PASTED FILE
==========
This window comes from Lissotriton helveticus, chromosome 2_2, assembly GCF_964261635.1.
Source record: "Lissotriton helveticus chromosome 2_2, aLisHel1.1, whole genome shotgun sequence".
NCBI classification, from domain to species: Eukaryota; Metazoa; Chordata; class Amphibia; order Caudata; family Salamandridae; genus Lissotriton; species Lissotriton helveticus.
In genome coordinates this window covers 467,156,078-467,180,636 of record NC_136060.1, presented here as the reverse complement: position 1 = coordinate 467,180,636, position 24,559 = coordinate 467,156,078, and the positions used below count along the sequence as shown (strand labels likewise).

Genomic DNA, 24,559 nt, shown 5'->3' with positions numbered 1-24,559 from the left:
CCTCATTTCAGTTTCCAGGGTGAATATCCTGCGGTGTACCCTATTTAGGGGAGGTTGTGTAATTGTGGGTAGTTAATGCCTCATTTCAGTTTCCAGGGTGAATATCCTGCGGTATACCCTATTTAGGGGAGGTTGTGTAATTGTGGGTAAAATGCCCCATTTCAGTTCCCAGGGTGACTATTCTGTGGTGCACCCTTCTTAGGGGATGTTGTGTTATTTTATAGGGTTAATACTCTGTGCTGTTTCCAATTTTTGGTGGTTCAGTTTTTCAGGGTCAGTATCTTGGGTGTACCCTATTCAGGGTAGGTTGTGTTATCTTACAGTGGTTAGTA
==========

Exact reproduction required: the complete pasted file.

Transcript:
This window comes from Lissotriton helveticus, chromosome 2_2, assembly GCF_964261635.1.
Source record: "Lissotriton helveticus chromosome 2_2, aLisHel1.1, whole genome shotgun sequence".
NCBI classification, from domain to species: Eukaryota; Metazoa; Chordata; class Amphibia; order Caudata; family Salamandridae; genus Lissotriton; species Lissotriton helveticus.
In genome coordinates this window covers 467,156,078-467,180,636 of record NC_136060.1, presented here as the reverse complement: position 1 = coordinate 467,180,636, position 24,559 = coordinate 467,156,078, and the positions used below count along the sequence as shown (strand labels likewise).

Genomic DNA, 24,559 nt, shown 5'->3' with positions numbered 1-24,559 from the left:
CCTCATTTCAGTTTCCAGGGTGAATATCCTGCGGTGTACCCTATTTAGGGGAGGTTGTGTAATTGTGGGTAGTTAATGCCTCATTTCAGTTTCCAGGGTGAATATCCTGCGGTATACCCTATTTAGGGGAGGTTGTGTAATTGTGGGTAAAATGCCCCATTTCAGTTCCCAGGGTGACTATTCTGTGGTGCACCCTTCTTAGGGGATGTTGTGTTATTTTATAGGGTTAATACTCTGTGCTGTTTCCAATTTTTGGTGGTTCAGTTTTTCAGGGTCAGTATCTTGGGTGTACCCTATTCAGGGTAGGTTGTGTTATCTTACAGTGGTTAGTA